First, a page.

Hungary's Orban seeks to wipe out communist past
BUDAPEST (Reuters) - Steps away from Budapest's ornate Parliament building, hidden in a basement studio on a leafy street, art dealer Peter Pinter was holding the third of his hugely successful auctions, entitled 'Going once, going twice... gone for good.'
What Pinter is offering - communist-era art, paintings, sculptures and posters - has gone beyond tourist kitsch and become popular with serious collectors, including locals. Price tags in the thousands of dollars are not uncommon.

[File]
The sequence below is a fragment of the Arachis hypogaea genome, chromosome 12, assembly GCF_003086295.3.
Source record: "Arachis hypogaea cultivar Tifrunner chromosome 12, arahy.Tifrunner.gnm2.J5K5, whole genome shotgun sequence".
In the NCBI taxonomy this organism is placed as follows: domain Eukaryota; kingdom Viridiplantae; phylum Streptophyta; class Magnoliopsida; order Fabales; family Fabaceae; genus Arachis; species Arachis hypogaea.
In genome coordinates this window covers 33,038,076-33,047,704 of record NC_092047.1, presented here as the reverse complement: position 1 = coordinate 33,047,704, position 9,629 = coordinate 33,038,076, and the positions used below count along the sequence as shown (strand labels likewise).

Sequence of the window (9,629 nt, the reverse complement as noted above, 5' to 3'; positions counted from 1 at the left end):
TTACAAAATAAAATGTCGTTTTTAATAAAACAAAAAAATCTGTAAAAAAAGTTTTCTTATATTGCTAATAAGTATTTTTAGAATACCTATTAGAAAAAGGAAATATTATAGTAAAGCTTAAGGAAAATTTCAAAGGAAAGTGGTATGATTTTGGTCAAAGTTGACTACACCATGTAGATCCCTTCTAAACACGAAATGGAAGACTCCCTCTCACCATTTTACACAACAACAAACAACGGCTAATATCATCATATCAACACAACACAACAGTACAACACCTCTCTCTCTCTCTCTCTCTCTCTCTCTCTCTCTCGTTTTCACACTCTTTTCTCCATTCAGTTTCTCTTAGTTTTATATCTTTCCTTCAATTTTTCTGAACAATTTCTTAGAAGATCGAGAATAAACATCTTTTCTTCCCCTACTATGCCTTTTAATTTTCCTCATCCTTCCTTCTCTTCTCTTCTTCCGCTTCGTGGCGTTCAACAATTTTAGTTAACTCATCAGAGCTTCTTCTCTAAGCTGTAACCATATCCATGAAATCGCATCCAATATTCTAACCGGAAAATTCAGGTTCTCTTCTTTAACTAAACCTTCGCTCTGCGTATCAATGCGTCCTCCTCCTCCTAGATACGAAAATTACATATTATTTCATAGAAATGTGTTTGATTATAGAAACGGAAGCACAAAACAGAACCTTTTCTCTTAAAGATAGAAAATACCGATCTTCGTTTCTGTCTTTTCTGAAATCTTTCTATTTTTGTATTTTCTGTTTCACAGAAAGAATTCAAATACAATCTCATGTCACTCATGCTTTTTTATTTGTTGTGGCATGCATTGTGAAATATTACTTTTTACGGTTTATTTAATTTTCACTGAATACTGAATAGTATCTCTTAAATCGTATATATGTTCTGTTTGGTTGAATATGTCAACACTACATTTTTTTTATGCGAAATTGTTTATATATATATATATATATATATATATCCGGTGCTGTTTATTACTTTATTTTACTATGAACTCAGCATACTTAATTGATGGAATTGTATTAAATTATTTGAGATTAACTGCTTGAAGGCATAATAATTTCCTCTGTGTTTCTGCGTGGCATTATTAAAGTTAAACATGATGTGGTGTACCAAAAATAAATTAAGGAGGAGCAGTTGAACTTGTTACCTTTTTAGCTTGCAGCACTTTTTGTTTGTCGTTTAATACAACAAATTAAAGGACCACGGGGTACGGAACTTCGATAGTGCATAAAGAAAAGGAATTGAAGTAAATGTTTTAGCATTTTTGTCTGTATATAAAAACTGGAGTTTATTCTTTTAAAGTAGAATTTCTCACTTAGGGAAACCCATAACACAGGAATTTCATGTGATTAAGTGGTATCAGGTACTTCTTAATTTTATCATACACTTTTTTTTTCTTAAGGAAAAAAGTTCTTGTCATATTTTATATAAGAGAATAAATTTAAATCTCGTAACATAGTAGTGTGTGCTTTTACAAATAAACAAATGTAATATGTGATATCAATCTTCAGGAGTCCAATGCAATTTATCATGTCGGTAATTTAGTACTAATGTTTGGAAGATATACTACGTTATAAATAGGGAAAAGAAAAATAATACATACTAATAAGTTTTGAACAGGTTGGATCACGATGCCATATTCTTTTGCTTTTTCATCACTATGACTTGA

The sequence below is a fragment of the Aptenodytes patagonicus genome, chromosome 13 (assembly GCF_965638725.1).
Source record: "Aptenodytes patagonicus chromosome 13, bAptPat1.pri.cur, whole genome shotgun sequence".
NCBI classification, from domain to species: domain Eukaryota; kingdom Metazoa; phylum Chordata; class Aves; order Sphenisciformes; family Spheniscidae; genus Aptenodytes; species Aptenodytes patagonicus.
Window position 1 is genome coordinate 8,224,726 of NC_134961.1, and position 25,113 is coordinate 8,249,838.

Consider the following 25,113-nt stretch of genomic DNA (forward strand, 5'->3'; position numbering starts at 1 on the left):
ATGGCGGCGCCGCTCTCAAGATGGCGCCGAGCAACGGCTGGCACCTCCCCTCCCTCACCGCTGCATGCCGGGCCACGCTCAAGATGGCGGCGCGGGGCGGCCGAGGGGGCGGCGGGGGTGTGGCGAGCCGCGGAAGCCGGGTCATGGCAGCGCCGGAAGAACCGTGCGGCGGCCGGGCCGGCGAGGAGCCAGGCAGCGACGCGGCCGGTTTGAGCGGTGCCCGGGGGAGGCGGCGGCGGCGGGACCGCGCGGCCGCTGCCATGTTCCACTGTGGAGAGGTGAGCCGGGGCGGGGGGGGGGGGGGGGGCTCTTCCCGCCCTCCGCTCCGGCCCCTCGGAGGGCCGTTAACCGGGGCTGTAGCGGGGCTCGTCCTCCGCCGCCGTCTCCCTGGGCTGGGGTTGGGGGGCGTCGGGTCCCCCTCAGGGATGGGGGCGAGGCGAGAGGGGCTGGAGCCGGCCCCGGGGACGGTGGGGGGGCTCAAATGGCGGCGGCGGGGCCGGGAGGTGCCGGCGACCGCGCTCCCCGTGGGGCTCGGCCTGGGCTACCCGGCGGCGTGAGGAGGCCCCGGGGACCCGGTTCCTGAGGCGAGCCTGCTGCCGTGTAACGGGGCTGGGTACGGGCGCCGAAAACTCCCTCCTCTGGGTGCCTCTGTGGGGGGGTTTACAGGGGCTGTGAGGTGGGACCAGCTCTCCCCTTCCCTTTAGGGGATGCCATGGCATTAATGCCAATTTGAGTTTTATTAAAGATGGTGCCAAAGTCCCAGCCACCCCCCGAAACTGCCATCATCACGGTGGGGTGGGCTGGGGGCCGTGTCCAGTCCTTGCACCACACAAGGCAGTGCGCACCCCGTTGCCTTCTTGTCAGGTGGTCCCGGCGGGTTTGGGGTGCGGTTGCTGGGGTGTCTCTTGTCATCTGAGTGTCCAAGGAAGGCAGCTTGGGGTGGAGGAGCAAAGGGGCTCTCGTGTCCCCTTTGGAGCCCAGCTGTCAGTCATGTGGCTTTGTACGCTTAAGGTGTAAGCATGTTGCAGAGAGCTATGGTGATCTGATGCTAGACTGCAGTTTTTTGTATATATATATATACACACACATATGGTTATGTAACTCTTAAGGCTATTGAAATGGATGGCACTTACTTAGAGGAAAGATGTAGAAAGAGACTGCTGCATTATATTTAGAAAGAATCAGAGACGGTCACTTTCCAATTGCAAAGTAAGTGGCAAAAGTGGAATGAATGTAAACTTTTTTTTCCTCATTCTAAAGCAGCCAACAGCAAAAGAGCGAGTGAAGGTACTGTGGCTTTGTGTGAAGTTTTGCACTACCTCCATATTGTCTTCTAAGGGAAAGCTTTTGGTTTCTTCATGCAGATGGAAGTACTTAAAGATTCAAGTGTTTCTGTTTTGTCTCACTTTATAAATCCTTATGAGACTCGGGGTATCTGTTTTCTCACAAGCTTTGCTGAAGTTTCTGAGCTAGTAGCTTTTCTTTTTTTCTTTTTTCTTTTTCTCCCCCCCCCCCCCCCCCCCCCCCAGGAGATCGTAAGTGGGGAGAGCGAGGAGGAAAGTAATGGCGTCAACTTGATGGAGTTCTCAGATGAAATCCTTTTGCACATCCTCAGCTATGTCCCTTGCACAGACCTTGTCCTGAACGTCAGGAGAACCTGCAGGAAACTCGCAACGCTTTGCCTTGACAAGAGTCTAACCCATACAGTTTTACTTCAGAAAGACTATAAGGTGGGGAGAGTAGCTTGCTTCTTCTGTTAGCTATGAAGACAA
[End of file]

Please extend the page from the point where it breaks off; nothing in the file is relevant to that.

"It's retro, it's fashionable," Pinter told Reuters before the auction. "Some people have an urge to do away with this part of their past. Others harbor strong nostalgia toward these objects... You can see people are very intrigued by them."...
comments powered by Disqus
- West Point historian says if his cadets can understand the history of war, so can Congress
- Australian historian Alan Atkinson wins $100,000 literary prize
- From his perch in Saudi Arabia, Princeton’s Mark Cohen says Jews and Muslims should remember they used to get along
- Duke honors historian John Hope Franklin with year-long series of events
- What New Left History Gave Us